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Overcrowding Makes It Hard For Native Americans To Socially Distance


The pandemic is drawing attention to a housing crisis in Indian country. There's not enough affordable housing, and so you have two or three families sharing small houses, which, of course, is putting native people at risk. Here's Savannah Maher from Wyoming Public Radio.

SAVANNAH MAHER, BYLINE: The two tribes that share the Wind River Reservation have rapidly growing populations. But the housing supply has been dwindling for decades. Hope Tidzump is deputy director of the Eastern Shoshone Tribal Housing Authority. She says in most places, this supply and demand problem would put huge numbers of people on the streets. But here on Wind River, housing insecurity looks different.

HOPE TIDZUMP: Given the fact that we're all in Native American families. You know, we bring in our loved ones, our grandparents, take care of them - or, you know, grandparents taking care of their grandbabies.

MAHER: The new social distancing rules that come with this pandemic are hard to follow when you share a home with 10 or 15 relatives. And Tidzump says if one person in a crowded home is infected. Stopping the spread could be near impossible.

TIDZUMP: Me and my husband - we have eight children. If one individual tests positive for it, of course, it's going to be hard to quarantine just one child and us as parents.

KEVIN ALLIS: Those kinds of living conditions, when you introduce a virus like this, could be catastrophic.

MAHER: Kevin Allis, CEO of the National Congress of American Indians, says funding for federal Indian housing programs has been virtually frozen for decades, in violation of the promises made in treaties tribes signed with the federal government in the 19th century.

ALLIS: When tribes ceded millions and millions and millions of acres in exchange for all that land that was worth a fortune, the tribes got forever to have all their health care taken care of, all their education needs taken care of, all their infrastructure taken care of.

MAHER: The stimulus bill that President Trump signed on March 27 sets aside $8 billion in direct funding to tribes and another 2 billion to federal Indian programs. New Mexico Senator Tom Udall pushed for about twice that much. But he called this bill a good deal for Indian country, especially the $300 million headed to federal Indian housing programs.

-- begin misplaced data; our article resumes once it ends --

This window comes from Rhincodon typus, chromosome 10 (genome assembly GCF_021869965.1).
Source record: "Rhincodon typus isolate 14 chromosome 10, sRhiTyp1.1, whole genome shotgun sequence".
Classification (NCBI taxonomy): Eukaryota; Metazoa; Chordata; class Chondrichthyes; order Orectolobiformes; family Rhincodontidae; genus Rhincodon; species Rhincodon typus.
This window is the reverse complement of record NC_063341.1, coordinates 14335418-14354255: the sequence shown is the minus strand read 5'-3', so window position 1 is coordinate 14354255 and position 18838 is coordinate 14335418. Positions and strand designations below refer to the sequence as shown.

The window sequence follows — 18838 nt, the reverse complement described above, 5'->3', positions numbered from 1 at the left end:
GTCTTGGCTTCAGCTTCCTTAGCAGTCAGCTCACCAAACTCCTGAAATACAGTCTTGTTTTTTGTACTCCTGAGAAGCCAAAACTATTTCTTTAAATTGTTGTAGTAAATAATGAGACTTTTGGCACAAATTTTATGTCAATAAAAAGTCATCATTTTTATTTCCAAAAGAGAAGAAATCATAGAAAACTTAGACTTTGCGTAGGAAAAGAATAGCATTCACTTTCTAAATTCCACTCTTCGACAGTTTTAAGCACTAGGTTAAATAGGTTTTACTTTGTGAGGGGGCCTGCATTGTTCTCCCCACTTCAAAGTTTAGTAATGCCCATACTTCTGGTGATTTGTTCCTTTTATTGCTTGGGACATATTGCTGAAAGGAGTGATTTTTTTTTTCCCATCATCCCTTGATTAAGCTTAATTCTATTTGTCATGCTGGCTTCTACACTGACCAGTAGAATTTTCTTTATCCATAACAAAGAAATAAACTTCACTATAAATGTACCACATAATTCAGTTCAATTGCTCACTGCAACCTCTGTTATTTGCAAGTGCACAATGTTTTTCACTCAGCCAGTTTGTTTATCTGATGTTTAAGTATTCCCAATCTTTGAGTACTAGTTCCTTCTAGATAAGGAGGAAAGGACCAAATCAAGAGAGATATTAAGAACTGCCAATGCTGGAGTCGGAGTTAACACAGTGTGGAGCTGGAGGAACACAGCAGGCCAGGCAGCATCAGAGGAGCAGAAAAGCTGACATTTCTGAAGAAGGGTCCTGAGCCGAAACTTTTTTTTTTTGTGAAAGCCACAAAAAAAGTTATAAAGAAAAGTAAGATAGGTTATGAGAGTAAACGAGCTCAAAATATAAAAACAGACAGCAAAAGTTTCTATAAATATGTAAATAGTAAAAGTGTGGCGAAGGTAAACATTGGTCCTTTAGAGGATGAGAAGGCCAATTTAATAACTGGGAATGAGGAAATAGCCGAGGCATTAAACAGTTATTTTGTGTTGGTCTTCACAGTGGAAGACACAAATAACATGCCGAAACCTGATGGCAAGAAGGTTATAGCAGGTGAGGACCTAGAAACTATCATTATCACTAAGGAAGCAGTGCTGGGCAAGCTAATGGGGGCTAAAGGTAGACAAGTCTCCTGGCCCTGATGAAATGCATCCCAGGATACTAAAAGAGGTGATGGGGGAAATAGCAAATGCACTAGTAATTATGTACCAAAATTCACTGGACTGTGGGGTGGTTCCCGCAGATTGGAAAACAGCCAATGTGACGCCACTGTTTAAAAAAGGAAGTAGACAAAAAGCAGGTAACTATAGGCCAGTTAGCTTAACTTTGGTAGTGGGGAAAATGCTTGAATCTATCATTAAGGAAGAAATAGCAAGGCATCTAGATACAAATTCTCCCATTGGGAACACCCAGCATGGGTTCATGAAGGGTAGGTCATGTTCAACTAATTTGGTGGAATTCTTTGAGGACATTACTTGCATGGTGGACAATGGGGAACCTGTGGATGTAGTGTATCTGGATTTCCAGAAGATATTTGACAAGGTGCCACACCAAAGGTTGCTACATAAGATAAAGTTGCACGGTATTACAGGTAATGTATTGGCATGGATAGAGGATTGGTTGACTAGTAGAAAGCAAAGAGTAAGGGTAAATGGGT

TOM UDALL: The housing dollars have not been there for the tribes. And the good thing about this is we have a big infusion now into housing.

MAHER: But Eastern Shoshone Business Councilwoman Karen Snyder says she'll believe it when she sees it.

KAREN SNYDER: We always see that - the trickle-down effect. By the time the actual dollars get to the tribe, it's such a small pot of money. It's like, jeez, why did we go through all of these administrative hoops? And we end up with this.

MAHER: She says the Business Council has a plan to convert the tribe's temporarily shut-down hotel into emergency quarantine housing. She says she's never seen the federal government so engaged in matters like Wind River's housing crisis.

SNYDER: We do see a silver lining with this. And it is for the federal government to actually start paying attention to Indian country.

MAHER: But she says that shouldn't have taken a global pandemic. If and when federal aid does trickle down to Wind River, Snyder says emergency housing will be a priority. But for now, they're doing what Indian country always does during a crisis - taking care of their own with what resources they have.

For NPR News, I'm Savannah Maher.

(SOUNDBITE OF MUSIC) Transcript provided by NPR, Copyright NPR.

Savannah comes to Wyoming Public Media from NPR’s midday show Here & Now, where her work explored everything from Native peoples’ fraught relationship with American elections to the erosion of press freedoms for tribal media outlets. A proud citizen of the Mashpee Wampanoag tribe, she’s excited to get to know the people of the Wind River reservation and dig into the stories that matter to them.
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